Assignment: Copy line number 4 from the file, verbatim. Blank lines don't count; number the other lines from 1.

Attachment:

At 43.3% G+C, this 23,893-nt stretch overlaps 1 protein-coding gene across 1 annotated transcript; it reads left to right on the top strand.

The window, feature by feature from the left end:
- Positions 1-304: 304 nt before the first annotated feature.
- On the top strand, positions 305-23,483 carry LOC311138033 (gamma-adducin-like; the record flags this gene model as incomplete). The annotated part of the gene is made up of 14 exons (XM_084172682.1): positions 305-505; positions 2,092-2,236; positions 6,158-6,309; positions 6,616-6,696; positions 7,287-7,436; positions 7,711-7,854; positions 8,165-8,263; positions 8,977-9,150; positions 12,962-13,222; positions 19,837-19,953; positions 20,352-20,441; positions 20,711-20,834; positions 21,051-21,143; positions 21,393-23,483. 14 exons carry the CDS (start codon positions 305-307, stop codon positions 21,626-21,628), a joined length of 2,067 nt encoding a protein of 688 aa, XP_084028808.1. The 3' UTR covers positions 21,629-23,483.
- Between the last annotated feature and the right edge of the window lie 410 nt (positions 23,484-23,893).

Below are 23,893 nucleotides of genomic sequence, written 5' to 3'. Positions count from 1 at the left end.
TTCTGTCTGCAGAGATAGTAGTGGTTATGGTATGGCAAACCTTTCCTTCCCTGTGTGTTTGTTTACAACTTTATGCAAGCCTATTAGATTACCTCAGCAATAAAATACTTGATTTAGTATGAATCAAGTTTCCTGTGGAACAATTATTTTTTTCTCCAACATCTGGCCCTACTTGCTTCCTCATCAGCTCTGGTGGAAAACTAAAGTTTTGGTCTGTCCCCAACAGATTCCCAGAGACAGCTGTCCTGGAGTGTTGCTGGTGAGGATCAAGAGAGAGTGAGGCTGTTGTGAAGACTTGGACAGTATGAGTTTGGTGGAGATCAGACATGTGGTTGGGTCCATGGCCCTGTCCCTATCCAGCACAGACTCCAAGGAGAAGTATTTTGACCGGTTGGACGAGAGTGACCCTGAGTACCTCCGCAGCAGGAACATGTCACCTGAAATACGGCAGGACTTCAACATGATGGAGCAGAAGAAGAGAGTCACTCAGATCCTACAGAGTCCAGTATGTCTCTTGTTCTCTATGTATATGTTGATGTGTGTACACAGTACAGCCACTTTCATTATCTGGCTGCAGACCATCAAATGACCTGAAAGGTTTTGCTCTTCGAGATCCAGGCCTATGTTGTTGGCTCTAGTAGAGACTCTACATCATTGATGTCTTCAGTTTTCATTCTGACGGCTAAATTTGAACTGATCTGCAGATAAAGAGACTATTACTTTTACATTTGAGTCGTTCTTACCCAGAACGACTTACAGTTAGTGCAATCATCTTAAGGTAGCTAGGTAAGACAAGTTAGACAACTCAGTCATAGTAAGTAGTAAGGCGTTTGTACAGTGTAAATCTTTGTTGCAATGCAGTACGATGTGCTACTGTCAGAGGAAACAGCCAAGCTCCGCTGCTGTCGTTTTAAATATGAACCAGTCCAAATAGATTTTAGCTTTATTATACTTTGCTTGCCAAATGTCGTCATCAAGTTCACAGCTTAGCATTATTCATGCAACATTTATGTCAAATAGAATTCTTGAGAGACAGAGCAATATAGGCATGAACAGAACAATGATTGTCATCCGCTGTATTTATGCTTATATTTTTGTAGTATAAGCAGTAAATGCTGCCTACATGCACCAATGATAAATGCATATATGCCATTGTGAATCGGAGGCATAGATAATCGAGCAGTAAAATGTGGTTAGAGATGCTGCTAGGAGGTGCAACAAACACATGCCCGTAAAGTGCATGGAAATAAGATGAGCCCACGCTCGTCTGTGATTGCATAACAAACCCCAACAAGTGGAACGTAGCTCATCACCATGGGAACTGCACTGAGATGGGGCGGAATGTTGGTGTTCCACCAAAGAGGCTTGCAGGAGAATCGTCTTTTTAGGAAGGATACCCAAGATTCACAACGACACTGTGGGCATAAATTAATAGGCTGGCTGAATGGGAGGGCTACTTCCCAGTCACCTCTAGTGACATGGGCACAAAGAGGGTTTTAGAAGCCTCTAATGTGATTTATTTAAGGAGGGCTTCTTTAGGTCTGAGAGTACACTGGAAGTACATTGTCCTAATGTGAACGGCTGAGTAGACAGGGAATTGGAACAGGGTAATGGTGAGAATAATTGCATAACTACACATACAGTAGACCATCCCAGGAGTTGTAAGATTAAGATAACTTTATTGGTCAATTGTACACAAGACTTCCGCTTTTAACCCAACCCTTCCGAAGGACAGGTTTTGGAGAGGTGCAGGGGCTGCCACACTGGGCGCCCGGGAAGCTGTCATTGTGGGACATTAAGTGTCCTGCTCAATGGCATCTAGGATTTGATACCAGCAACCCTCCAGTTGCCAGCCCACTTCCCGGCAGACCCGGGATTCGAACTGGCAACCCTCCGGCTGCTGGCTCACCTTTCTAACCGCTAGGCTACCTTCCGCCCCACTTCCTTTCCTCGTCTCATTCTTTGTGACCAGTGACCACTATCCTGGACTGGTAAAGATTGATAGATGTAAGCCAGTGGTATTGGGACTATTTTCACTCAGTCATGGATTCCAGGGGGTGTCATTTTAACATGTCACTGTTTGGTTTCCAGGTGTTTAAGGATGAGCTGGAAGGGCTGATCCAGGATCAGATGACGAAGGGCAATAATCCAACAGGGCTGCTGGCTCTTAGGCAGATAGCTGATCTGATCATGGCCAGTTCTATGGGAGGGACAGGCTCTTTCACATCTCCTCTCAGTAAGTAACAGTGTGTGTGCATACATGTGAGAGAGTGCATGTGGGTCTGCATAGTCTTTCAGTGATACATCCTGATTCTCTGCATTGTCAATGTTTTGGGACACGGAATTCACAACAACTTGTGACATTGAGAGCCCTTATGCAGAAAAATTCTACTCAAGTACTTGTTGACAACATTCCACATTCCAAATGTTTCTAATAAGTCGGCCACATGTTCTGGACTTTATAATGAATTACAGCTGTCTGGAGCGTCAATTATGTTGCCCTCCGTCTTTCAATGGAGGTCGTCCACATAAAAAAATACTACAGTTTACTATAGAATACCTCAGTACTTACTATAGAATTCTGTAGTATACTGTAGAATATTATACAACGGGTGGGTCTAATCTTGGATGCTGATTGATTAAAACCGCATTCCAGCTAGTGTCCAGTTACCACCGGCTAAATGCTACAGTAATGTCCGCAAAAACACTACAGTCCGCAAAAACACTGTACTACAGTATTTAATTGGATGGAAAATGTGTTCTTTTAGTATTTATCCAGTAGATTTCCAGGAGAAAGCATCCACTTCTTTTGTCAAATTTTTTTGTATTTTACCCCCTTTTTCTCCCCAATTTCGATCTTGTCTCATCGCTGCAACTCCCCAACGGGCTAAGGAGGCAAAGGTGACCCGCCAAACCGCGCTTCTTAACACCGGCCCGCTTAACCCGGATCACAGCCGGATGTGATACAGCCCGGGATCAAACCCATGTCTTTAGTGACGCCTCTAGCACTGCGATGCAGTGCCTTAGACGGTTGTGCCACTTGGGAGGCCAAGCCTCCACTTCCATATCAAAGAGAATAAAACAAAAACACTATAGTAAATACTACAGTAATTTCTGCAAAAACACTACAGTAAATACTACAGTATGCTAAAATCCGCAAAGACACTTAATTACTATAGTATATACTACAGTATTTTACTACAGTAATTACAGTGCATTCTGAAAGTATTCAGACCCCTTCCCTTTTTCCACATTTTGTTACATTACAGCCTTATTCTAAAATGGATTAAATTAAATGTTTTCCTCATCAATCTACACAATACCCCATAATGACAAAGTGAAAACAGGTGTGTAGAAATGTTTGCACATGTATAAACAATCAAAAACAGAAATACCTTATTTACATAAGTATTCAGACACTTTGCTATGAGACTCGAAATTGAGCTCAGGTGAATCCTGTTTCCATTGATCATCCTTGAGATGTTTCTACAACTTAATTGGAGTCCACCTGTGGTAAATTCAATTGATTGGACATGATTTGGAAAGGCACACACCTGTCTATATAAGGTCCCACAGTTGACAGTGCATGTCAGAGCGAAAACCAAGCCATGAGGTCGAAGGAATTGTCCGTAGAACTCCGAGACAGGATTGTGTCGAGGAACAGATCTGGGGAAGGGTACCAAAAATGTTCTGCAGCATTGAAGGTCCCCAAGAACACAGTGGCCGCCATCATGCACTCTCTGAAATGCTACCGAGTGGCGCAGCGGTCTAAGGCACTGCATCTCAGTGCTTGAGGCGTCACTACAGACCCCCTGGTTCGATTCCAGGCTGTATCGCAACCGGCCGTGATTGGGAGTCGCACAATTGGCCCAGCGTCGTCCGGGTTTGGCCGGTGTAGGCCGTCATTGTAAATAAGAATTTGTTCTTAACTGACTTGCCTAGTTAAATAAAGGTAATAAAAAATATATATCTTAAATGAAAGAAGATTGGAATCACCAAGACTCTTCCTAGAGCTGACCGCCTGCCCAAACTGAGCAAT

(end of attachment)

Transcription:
- On the top strand, positions 305-23,483 carry LOC311138033 (gamma-adducin-like; the record flags this gene model as incomplete). The annotated part of the gene is made up of 14 exons (XM_084172682.1): positions 305-505; positions 2,092-2,236; positions 6,158-6,309; positions 6,616-6,696; positions 7,287-7,436; positions 7,711-7,854; positions 8,165-8,263; positions 8,977-9,150; positions 12,962-13,222; positions 19,837-19,953; positions 20,352-20,441; positions 20,711-20,834; positions 21,051-21,143; positions 21,393-23,483. 14 exons carry the CDS (start codon positions 305-307, stop codon positions 21,626-21,628), a joined length of 2,067 nt encoding a protein of 688 aa, XP_084028808.1. The 3' UTR covers positions 21,629-23,483.